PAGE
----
Researchers found evidence indicating that the virus has—under selection pressure—made itself more stable, giving it a “significant boost in infectivity”
While the COVID-19 pandemic continues to spread across the United States and throughout the world, new research suggests that a coming genetic mutation within the SARS-CoV-2 coronavirus may make it much more dangerous than it already is. This finding has significant implications for clinical laboratories that perform COVID-19 testing and the in vitro diagnostics (IVD) companies that develop and manufacture tests for COVID-19.
The mutation, called D614G, will provide the coronavirus with sturdier spikes that will increase its ability to latch onto and infect cells. That’s according to a study conducted at The Scripps Research Institute (Scripps) in Jupiter, Fla., which found that a mutated coronavirus may be up to 10 times more infectious than the original strain.
“Viruses with this mutation were much more infectious than those without the mutation in the cell culture system we used,” said Hyeryun Choe, PhD, Professor, Department of Immunology and Microbiology, Scripps Research, and senior author of the study, in a Scripps news release.
Choe and Michael Farzan, PhD, co-chair and professor in the Department of Immunology at Scripps Research, co-authored the study, titled, “The D614G Mutation in the SARS-Cov-2 Spike Protein Reduces S1 Shedding and Increases Infectivity.” Their work is currently under peer review and can be downloaded on bioRxiv.
A More Flexible and Potent Coronavirus May Be Coming
The researchers found that coronavirus particles containing the mutation tend to have four to five times more functional spikes than particles without the mutation. The spikes enable the virus to bind to cells more easily. The research suggests that the greater the number of functional spikes on the viral surface the greater the flexibility and potency of the coronavirus.
In the Scripps news release, Farzan said, “more flexible spikes allow newly made viral particles to navigate the journey from producer cell to target cell fully intact, with less tendency to fall apart prematurely.
“Over time, it has figured out how to hold on better and not fall apart until it needs to,” he added. “The virus has, under selection pressure, made itself more stable.”
Mutation Makes SARS-CoV-2 Coronavirus ‘Much More Stable’
The two Scripps scientists have studied coronaviruses for nearly 20 years and performed extensive research on the Severe Acute Respiratory Syndrome (SARS) outbreak that occurred in 2003. They noted that there is a difference between spike proteins of SARS, an earlier strain of coronavirus, and the new SARS-CoV-2 strain.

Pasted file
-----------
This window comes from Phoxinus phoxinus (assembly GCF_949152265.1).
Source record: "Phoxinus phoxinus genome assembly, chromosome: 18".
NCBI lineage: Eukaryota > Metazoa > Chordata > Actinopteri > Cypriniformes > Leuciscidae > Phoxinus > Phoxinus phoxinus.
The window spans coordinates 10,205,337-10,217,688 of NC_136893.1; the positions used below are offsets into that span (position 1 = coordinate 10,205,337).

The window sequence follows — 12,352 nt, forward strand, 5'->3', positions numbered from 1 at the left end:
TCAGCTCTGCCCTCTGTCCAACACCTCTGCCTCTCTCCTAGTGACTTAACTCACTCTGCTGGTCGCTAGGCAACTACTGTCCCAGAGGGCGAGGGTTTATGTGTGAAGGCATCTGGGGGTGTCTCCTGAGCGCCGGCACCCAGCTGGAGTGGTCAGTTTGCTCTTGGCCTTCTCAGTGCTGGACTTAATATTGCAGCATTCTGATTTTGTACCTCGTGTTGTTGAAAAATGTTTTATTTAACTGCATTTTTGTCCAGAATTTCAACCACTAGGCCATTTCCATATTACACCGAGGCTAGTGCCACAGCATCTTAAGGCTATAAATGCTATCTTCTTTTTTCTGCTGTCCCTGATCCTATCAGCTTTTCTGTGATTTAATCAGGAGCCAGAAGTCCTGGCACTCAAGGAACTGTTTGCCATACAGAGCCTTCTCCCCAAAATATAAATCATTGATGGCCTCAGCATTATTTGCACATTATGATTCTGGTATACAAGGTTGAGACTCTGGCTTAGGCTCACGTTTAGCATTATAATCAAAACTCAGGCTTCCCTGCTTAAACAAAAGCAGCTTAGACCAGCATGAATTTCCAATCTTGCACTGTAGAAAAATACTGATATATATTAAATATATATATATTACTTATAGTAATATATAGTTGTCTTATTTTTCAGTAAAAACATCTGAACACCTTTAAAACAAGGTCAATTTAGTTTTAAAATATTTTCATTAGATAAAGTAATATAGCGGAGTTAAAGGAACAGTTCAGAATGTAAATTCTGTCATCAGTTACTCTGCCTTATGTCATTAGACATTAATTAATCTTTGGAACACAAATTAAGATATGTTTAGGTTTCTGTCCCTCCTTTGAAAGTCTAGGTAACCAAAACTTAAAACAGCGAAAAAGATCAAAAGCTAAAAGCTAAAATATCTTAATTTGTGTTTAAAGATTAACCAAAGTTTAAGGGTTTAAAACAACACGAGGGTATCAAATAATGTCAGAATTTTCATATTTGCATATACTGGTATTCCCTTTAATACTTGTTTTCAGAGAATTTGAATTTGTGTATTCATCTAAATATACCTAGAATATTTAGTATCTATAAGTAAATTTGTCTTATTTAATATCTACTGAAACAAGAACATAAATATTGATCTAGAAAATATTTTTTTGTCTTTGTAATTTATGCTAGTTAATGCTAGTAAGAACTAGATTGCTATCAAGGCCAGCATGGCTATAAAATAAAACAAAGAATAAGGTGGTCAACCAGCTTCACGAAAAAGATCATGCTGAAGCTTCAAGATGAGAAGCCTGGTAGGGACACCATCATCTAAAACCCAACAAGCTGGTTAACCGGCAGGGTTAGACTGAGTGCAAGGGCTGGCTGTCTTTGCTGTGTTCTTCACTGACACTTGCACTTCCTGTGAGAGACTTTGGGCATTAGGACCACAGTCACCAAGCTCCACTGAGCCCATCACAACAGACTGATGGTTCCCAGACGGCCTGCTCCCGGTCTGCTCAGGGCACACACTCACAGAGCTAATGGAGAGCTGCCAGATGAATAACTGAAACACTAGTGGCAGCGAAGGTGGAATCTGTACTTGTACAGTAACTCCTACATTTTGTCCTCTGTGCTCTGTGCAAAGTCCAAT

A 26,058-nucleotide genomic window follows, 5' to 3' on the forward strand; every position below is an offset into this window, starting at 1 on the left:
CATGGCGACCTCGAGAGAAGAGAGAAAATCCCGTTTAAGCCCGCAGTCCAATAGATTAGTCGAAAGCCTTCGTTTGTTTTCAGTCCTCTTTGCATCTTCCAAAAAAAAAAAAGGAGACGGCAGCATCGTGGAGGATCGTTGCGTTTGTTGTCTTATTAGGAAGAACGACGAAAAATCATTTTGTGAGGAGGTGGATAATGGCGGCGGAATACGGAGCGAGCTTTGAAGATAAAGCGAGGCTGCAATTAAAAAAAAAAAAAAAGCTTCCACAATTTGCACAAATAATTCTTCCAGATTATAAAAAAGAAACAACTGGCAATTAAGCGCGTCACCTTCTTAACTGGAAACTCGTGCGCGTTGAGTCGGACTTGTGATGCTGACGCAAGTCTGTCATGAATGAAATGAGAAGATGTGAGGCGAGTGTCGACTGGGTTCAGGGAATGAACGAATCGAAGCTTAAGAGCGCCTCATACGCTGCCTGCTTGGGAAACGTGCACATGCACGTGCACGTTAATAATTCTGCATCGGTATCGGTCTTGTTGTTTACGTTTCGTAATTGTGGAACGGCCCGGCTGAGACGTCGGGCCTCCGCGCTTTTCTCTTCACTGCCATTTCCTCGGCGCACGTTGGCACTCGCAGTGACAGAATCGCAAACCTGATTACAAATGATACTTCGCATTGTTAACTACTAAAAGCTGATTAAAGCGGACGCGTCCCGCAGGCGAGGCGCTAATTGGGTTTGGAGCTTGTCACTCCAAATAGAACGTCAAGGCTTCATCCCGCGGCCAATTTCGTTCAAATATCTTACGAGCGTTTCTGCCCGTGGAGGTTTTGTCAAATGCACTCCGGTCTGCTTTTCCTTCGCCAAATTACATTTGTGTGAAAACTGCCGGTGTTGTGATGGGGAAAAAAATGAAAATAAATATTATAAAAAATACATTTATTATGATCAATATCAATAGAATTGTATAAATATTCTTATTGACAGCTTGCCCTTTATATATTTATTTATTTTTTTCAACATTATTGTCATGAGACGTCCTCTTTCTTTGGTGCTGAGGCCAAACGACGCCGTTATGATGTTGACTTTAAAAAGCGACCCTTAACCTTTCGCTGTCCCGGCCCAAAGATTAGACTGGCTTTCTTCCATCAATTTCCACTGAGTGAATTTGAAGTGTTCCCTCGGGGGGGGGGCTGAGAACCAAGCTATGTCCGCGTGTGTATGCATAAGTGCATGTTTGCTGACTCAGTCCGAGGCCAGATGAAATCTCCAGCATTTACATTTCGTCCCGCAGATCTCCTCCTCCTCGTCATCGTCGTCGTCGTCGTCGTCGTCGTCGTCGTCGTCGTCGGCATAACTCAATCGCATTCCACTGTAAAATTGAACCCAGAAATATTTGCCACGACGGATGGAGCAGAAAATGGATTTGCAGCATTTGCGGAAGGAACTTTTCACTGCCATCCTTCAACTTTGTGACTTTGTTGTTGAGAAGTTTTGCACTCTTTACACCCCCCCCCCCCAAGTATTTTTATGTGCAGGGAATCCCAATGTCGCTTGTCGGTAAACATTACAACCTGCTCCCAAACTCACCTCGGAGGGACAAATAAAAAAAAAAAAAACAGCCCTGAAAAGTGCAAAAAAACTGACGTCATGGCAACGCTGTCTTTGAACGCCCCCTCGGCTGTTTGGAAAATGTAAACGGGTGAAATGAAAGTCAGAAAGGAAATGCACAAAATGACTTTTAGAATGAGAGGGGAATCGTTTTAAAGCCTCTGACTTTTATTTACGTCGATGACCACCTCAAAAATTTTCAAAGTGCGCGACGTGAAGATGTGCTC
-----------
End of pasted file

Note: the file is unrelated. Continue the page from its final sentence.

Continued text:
The protein spikes of both strains were originally tripod shaped. However, the spikes of the SARS-CoV-2 coronavirus are divided into two different segments: S1 and S2. According to the published study: “The S1domain mediates receptor binding, and the S2 mediates downstream membrane fusion.”
This feature originally produced unstable spikes, but with the D614G mutation, the tripod breaks less frequently, which makes more of the spikes fully functional and the virus more infectious.
“Our data are very clear, the virus becomes much more stable with the mutation,” Choe said in the news release.
Is COVID-19 Spread Due to ‘Founder Effect’
The scientists also examined whether the spread of COVID-19 could have been the result of the “Founder Effect,” which is seen when a small number of variants fan out into a wide population by chance. Could the founder effect explain why COVID-19 outbreaks in some areas of the world were more severe than others? The researchers believe their data definitively answered that question.
“There have been at least a dozen scientific papers talking about the predominance of this mutation,” Farzan said. “Are we just seeing a founder effect? Our data nails it. It is not the founder effect.”
Findings Raise ‘Interesting’ Questions about the COVID-19 Coronavirus
Nevertheless, the two scientists are curious about some of their findings. “Our data raise interesting questions about the natural history of SARS-CoV-2 as it moved presumably from horseshoe bats to humans. At some point in this process, the virus acquired a furin-cleavage site, allowing its S1/S2 boundary to be cleaved in virus-producing cells. In contrast, the S1/S2 boundary of SARS-CoV-1, and indeed all SARS-like viruses isolated from bats, lack this polybasic site and are cleaved by TMPRSS2 or endosomal cathepsins in the target cells.
“In summary, we show that an S protein mutation that results in more transmissible SARS-CoV-2 also limits shedding of the S1 domain and increases S-protein incorporation into the virion. Further studies will be necessary to determine the impact of this change on the nature and severity of COVID-19,” the Scripps researchers concluded.
However, not all Scripps researchers agreed with the conclusions of Choe and Farzan’s research.
The Times of Israel reported that Kristian Andersen, PhD, a professor in the Department of Immunology and Microbiology, Scripps California Campus, told the New York Times that “other analyses of virus variants in labs had not found significant differences in infection rates.”
“That’s the main reason that I’m so hesitant at the moment,” Andersen said. “Because if one really was able to spread significantly better than the other, then we would expect to see a difference here, and we don’t.”
Times of Israel also reported that “In late May researchers in University College London said their studies of the genomes of more than 15,000 samples had not shown one strain being more infectious than others.”
So, the jury’s out. Nonetheless, clinical laboratory leaders will want to remain vigilant. A sudden increase in COVID-19 infection rates will put severe strain on already strained laboratory supply chains.